The National AIDS Memorial Grove commemorated World AIDS Day with two days of events honoring leaders instrumental in the fight against AIDS, and whose extraordinary work has made a significant impact during the more than thirty years since the first diagnosis of AIDS in the United States. This year’s honorees symbolize the spirit of the Grove and its collective mission and work to fight against AIDS.
Light in the Grove
On November 30th, the eve of World AIDS Day, the National AIDS Memorial Grove once again held its annual Light in the Grove gala fundraiser, which brought together more than 500 supporters, volunteers and community leaders for an evening of remembrance, renewal, commitment and reunion. This iconic event offers a nighttime journey through darkness and light, loss and hope. A sell-out the past three years, Light in the Grove offers a unique evening experience in Golden Gate Park; an outdoor, transparently-tented celebration with cocktails, hors d’oeuvres and dinner, featuring music, performance, art and brilliantly evocative, surreal and technical displays of light.
This year, we were thrilled to have as co-chairs the original three creators of Macy’s Passport: Patrick Smith, Laura Heffron, and Larry Hashbarger, whose extraordinary talents helped to raise $28 million for HIV/AIDS charities and research projects over twenty-seven years.
Tim Hanlon, President of the Wells Fargo Foundation, was presented with this year’s Lifetime of Commitment Award. Tim helped change the direction of corporate philanthropy in the early days of the AIDS epidemic, leading Wells Fargo to become a strong advocate for HIV/AIDS prevention and education programs. His powerful voice set a path for others to follow, making support for AIDS funding mainstream in corporate philanthropy. Tim has helped lead Wells Fargo to provide more than $17.8 million to local AIDS-related causes around the country during the last decade, with more than $575,000 donated to the Grove. Wells Fargo and its employees have also given more than 5,000 volunteer hours to support the Grove and helped secure critical funding to ensure that the Grove remains an important part of the national landscape, informing future generations of the American story of AIDS.
Click the links below for photos of Light in the Grove:
World AIDS Day Observance
During the World AIDS Day ceremonies at The Grove on December 1st, the National Leadership Recognition Award was awarded to Phill Wilson. Phill is the founder, President and CEO of the Black AIDS Institute, the only national HIV/AIDS think tank focused exclusively on Black people. With a long history of advocacy work, Phill is a well-known and respected national leader and HIV/AIDS expert. For five years, Phill was Chair of the Ryan White Planning Council and instrumentally involved in the crafting of the Ryan White CARE Act. He was also a member of the HRSA Advisory Council, the Board of Directors for AIDS Action, Co-Chair of the Los Angeles County HIV Health Commission and Director of Policy and Planning at AIDS Project Los Angeles. More recently, Phill was an opening-day plenary speaker at the XIX International AIDS Conference in Washington, D.C. Phill is actively involved with other local and national community-based and AIDS service organizations, including serving on the Presidential Advisory Council on HIV/AIDS.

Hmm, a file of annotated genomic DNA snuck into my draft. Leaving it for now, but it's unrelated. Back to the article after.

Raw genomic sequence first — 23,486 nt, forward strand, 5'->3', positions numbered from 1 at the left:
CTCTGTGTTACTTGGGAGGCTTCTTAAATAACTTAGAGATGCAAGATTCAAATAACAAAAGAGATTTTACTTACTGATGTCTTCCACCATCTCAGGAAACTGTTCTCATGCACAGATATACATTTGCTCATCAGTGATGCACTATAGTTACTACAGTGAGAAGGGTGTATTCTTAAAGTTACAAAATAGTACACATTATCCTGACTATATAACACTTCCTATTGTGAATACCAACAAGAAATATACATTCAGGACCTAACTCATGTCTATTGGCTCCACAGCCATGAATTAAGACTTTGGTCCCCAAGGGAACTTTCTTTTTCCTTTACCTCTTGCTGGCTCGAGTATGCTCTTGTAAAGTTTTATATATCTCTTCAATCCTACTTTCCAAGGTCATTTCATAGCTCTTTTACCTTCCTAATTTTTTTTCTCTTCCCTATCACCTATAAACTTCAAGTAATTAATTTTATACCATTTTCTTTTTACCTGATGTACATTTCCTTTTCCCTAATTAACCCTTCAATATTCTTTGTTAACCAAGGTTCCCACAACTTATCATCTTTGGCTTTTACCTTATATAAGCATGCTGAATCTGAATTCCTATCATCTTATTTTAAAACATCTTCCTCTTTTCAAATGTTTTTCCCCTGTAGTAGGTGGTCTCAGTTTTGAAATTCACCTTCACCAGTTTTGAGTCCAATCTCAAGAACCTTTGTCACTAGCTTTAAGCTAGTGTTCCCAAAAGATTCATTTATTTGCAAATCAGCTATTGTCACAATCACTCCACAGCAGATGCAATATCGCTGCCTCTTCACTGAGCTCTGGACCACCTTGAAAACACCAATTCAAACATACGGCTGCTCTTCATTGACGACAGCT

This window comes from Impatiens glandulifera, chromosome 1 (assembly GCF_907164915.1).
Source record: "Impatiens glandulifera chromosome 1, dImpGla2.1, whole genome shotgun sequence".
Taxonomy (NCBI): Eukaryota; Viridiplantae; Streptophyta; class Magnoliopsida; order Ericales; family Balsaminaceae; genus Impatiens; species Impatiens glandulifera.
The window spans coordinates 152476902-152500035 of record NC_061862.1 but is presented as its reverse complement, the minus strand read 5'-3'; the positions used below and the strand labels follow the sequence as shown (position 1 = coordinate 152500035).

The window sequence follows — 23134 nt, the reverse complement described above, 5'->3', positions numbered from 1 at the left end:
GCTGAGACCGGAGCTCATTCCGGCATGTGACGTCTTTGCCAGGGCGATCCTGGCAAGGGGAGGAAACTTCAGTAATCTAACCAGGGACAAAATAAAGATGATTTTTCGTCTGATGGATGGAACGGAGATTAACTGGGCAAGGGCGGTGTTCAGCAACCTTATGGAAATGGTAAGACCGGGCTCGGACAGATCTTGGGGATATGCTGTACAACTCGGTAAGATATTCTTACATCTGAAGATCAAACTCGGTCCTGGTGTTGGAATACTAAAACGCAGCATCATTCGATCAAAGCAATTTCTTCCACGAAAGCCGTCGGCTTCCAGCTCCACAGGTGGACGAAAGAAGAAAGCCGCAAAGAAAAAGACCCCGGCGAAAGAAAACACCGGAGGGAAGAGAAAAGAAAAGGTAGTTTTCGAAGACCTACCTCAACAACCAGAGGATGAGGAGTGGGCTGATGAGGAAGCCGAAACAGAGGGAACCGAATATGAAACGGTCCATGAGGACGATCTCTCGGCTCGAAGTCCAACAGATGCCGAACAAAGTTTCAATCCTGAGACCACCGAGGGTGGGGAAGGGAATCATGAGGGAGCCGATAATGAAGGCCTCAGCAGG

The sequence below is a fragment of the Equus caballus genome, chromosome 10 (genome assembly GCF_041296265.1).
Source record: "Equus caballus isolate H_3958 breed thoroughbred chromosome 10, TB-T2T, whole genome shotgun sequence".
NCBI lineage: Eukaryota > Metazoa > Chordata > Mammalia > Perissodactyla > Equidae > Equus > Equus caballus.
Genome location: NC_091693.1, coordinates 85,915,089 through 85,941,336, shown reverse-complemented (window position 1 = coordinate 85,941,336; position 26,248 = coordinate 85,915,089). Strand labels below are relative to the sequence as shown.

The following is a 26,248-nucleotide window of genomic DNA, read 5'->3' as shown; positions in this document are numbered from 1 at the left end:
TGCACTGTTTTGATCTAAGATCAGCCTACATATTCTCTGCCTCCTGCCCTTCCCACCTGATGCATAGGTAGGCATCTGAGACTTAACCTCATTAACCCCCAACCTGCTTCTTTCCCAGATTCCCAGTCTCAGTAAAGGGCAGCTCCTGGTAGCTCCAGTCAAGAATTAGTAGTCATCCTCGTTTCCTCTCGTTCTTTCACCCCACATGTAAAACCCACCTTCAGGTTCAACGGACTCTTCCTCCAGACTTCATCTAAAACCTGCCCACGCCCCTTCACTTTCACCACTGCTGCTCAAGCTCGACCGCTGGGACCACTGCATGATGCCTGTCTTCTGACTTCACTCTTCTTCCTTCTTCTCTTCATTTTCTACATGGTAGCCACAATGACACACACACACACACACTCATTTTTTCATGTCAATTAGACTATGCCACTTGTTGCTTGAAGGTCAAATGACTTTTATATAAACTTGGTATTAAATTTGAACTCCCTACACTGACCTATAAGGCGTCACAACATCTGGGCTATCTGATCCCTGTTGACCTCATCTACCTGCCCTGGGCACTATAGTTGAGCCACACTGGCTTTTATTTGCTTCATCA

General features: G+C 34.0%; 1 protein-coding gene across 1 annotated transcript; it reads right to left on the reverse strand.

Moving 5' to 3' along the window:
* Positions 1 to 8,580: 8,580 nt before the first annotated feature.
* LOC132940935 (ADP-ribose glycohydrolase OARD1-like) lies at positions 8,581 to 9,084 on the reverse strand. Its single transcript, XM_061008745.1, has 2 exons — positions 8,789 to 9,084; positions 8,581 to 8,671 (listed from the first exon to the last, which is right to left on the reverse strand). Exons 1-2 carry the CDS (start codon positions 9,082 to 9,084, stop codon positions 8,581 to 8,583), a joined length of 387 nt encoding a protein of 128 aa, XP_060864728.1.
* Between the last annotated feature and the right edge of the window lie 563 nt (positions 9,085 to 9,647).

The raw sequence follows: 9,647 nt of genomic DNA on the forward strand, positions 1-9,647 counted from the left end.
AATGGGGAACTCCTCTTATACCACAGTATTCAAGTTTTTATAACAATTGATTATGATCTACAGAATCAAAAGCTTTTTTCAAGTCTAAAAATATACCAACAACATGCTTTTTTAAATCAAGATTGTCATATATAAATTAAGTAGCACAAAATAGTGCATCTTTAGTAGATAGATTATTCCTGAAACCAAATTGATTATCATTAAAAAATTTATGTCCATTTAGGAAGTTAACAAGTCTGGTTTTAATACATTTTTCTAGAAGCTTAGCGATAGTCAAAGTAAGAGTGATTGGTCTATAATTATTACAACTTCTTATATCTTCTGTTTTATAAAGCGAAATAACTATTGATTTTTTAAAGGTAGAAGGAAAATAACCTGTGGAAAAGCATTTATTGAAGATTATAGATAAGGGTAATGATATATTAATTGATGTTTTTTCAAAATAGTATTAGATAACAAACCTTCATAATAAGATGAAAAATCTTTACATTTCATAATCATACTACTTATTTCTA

Franco Beneduce was awarded the Local Unsung Hero Award posthumously on World AIDS Day. Throughout his life, Franco was involved in LGBT causes and issues. He was the visionary creator and producer behind the annual Light in the Grove event at the Grove, and the Folsom Street Fair’s Magnitude after-hours dance party. He lived by the motto, “Go big or go home.” In the mid 90’s, Franco co-hosted Closet-Free Radio, one of the first commercial gay/lesbian radio talk shows in the country. He also produced Rhode Island’s AIDS Walk. He lived in the Bay Area for two decades, where he raised funds for and supported various LGBT nonprofits, including the Folsom Street Fair and the Grove. Franco was a creative genius, whose love of beauty was matched only by the magnificence of his heart. Besides his numerous creative achievements, Franco’s proudest accomplishment was the two boys he was helping to raise, and his extensive community of friends.
Financial scholarships ranging from $1000 to $2500 were awarded this year to nine college students from six states as part of the National AIDS Memorial Grove’s Young Leaders Scholarship Program, which culminates each year on World AIDS Day. The scholarships are funded annually through a generous grant provided by UnitedHealthcare. Two scholarship awardees, Laura Potter and Jose Comi, took the stage at the World AIDS Day Observance, and shared their perspectives on the impact of HIV/AIDS on the younger generation, and their goals as future leaders in the fight against the disease.
The Grove was deeply honored to celebrate the tireless and passionate work of Tim, Phill and Franco and their life-long commitment to the AIDS community, and the Grove’s mission. Their collective leadership has made a tremendous difference in the lives of so many people and organizations who have been touched and inspired by their pioneering spirit. Additionally, the Grove takes great pride in helping to develop the next generation of leaders through its Young Leaders Scholarship Program, and encouraging continued public service and careers that will one day lead to a cure.